included the lifespan of the system or equipment and the associated costs that occur during
the lifespan of the system or equipment. Where, the initial investment cost of two alternative
Life Cycle Costing
designs are close to each other the expected lifespan or the prognosis of the other cost (cost
during the lifetime) can make the difference.
Following are the key functionalities of KEMA’s basic Life Cycle Costing tool. This tool can
be easily adapted to clients’ specific needs.
o Two up to five alternative designs can be compared in one calculation run.
• Module for initial investments (investments at T0), where:
o A distinction can be made between labour and material cost.
o Per record (one record contains one cost driver for example: “building
overhead line towers”) the following information can be filled in: cost driver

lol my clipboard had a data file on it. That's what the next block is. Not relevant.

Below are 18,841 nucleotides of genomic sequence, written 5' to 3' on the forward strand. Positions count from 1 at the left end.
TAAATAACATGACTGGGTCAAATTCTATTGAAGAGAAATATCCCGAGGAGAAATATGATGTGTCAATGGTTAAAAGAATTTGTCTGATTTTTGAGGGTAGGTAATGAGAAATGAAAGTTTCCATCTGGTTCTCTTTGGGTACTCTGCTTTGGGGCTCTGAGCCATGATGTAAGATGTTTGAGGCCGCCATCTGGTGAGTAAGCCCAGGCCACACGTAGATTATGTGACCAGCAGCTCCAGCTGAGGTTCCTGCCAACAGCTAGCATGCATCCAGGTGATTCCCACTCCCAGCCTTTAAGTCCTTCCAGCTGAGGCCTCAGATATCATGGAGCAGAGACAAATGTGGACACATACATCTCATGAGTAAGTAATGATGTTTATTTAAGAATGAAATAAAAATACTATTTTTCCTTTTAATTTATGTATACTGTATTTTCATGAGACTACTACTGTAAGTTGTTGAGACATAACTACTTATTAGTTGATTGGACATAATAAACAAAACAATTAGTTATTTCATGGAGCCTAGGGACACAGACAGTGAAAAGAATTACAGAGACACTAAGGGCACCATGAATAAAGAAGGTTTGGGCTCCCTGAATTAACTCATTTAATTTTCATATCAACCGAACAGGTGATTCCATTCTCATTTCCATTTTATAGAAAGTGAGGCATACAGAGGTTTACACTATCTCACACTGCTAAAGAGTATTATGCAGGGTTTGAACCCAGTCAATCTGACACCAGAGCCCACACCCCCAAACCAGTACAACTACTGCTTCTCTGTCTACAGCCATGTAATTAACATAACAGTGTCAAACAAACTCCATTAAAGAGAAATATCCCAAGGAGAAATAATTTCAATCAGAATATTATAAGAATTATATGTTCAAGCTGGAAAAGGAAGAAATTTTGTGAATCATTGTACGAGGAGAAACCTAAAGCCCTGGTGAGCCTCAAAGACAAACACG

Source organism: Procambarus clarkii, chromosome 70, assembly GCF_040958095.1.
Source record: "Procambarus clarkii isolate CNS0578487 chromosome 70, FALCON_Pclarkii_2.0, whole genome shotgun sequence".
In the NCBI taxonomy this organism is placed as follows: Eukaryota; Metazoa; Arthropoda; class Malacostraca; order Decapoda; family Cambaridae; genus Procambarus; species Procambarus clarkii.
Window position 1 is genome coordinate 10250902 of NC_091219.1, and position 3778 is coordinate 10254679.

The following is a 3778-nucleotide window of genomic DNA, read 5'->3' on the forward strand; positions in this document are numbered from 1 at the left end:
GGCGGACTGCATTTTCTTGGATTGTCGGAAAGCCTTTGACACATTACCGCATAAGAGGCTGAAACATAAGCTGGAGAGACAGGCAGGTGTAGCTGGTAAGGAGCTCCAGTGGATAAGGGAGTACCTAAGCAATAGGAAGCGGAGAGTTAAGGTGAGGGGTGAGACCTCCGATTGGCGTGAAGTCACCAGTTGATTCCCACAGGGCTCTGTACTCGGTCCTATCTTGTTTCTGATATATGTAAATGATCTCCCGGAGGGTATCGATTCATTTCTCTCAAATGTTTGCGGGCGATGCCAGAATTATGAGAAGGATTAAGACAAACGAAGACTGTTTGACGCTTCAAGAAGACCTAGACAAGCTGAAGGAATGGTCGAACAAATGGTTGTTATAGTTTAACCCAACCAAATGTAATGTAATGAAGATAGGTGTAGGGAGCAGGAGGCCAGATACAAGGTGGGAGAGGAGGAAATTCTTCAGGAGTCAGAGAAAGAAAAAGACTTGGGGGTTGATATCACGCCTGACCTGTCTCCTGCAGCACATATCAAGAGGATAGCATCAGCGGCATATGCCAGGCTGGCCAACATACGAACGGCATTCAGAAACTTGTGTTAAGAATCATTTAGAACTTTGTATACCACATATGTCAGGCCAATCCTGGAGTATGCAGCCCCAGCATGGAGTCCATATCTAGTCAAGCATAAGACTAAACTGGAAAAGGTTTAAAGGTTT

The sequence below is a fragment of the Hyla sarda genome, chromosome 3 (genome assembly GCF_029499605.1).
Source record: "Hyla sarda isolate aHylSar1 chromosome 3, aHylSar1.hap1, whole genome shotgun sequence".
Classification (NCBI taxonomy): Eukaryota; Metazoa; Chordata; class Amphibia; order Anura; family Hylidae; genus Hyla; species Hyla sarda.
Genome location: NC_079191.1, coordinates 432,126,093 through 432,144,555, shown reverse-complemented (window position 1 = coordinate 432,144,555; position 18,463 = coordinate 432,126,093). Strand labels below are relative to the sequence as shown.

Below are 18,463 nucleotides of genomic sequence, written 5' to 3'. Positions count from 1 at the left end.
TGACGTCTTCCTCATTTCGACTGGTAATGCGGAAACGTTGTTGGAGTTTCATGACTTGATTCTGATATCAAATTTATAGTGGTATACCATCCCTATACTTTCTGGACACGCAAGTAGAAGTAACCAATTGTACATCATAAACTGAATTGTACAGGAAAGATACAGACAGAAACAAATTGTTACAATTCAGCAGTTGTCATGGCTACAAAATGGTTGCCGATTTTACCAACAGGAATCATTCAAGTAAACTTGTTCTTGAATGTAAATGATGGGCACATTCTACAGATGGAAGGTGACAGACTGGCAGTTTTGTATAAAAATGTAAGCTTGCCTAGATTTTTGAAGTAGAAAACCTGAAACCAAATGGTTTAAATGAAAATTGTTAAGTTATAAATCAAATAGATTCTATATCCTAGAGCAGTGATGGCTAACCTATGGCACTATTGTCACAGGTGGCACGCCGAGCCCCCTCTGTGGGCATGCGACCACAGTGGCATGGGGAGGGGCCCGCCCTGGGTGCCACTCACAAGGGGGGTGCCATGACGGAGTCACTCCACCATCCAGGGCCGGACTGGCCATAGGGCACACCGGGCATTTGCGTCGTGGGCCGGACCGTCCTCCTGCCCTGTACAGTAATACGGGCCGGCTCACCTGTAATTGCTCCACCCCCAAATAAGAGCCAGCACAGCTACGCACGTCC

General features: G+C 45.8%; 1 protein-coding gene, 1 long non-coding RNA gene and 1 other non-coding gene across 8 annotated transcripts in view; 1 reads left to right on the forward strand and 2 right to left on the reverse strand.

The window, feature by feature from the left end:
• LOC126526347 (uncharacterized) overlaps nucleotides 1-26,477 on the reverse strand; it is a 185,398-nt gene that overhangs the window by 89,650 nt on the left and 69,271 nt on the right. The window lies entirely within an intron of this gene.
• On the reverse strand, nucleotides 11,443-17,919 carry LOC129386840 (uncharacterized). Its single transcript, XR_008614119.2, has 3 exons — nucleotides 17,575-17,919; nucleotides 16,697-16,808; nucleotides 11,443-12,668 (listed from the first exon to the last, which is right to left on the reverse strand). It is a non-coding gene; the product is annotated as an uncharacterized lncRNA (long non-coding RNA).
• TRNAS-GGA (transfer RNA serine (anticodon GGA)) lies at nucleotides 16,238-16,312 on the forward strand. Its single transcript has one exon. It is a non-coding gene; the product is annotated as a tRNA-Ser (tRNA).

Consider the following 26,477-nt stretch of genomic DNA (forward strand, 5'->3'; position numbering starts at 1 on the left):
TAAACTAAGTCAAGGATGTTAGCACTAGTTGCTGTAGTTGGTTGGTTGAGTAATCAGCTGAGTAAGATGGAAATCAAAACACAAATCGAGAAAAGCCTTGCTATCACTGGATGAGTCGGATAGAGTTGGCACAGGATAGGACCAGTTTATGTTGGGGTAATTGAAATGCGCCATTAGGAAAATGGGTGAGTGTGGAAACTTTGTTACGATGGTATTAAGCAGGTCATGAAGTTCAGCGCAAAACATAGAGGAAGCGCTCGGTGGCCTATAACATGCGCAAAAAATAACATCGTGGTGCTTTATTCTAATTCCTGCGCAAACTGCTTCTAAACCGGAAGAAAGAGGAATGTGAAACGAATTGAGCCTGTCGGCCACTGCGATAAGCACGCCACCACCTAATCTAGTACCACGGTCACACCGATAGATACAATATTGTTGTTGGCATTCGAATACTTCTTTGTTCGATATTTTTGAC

description; unit amount / quantity (nominal, minimum and maximum value);
cost per unit (nominal, minimum and maximum value).
o The tool allows surcharges in terms of percentages on labor and material
costs, which can be useful especially in the feasibility phases of projects.
• Module for costs (maintenance and operating costs, cost of losses) that occur during
the anticipated lifespan of the project, where:
o Per record (a record contains one cost driver for example: “painting overhead
line towers”) the following information can be filled in: cost driver description;
costs (nominal, minimal and maximum value); interval at which the costs
occur; percentage that the costs increase over the years.